Cluster analysis has developed mainly as a set of ad hoc methods. More recently it has been found that basing cluster analysis on a probability model can be useful both for understanding when existing methods are likely to be successful, and for suggesting new and better methods. Most clustering methods have been developed for the situation where the groups to be identified are well separated "blobs" in p-space. I have been interested in the case where the groups are defined by their shape, may be clustered around lines or even thin nonlinear curves, and may even intersect. Examples are groups of boundary pixels in images, groups of earthquakes clustered along seismic faults, and stars grouped in galaxies.
Recent exciting developments include the growing ability to use standard statistical model comparison tools (Bayes factors) to choose both the number of clusters and the clustering method (Fraley and Raftery 1998), as well as to allow automatically for outliers and clutter. Chris Fraley's recent EMCLUST software, currently at the test stage, will provide capabilities to do this.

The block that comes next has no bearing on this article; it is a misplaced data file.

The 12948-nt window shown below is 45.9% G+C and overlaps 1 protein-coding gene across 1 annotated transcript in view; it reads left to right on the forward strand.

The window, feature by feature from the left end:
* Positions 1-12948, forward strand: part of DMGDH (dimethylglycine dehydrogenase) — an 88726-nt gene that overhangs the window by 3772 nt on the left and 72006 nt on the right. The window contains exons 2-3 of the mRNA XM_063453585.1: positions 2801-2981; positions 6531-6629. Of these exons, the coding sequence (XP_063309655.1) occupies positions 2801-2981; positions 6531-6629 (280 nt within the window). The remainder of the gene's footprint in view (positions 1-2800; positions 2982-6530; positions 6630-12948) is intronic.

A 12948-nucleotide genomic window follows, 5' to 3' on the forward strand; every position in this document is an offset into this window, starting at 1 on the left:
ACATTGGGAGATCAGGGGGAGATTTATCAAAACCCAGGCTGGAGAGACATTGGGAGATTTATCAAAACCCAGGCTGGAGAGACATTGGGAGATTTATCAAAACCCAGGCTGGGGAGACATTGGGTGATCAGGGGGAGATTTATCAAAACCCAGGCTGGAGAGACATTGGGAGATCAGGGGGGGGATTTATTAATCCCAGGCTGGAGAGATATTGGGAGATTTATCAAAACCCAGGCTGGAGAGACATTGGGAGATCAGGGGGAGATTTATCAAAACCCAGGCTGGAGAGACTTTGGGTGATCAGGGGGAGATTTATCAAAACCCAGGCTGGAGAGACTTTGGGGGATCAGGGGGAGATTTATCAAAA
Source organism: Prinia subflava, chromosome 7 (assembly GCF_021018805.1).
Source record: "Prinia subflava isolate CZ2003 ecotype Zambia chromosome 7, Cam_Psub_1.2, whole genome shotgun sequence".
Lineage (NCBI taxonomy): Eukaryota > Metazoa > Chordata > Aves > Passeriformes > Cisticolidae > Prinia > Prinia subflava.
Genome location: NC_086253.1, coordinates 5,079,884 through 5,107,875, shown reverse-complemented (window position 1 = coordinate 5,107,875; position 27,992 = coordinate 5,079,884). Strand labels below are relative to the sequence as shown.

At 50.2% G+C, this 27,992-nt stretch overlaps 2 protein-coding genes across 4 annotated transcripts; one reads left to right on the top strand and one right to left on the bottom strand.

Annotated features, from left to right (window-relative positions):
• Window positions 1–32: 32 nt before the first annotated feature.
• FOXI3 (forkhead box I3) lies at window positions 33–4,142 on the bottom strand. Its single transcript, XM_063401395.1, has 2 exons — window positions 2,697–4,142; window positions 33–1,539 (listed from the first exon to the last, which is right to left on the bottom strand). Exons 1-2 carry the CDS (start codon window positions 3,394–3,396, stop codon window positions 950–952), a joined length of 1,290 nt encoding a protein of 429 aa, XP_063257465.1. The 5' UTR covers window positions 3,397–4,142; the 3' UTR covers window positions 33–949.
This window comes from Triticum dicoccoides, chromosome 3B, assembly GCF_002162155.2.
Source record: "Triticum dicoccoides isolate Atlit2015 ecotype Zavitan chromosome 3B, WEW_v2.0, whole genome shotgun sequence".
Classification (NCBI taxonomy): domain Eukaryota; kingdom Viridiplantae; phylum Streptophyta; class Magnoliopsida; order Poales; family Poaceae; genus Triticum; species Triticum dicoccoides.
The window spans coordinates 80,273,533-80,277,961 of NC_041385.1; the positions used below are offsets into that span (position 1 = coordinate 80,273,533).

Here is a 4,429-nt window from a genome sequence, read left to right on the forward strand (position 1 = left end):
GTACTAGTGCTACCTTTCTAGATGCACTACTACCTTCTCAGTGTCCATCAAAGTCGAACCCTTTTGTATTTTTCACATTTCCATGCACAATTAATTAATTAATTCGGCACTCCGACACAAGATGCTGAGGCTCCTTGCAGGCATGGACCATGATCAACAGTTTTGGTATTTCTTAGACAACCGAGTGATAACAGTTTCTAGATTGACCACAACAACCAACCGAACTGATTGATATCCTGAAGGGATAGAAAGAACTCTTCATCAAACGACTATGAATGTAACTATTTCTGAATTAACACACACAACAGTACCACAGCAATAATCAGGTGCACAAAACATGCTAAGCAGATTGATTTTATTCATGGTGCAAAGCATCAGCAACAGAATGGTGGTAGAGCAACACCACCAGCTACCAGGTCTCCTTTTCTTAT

I am also interested in extending cluster analysis to deal with the identification of features in spatial point patterns, and of boundaries in images. By recasting cluster analysis in terms of a mixture model and appropriately constaining the distribution of points within each group, progress can be made. Very useful methods result by assuming that groups are highly concentrated about a line, or that they are highly concentrated about a nonparametric curve, modeled by a principal curve (Hastie and Stuetzle, JASA, 1989).
Other useful methods for finding features in spatial point patterns involve nonparametric maximum likelihood using Voronoi polygons. nearest neighbor denoising, and explicit modeling backed up by Markov chain Monte Carlo reversible jump estimation.
Chris Fraley and Adrian E. Raftery (1998). How many clusters? Which clustering method? - Answers via Model-Based Cluster Analysis. Technical Report no. 329, Department of Statistics, University of Washington.
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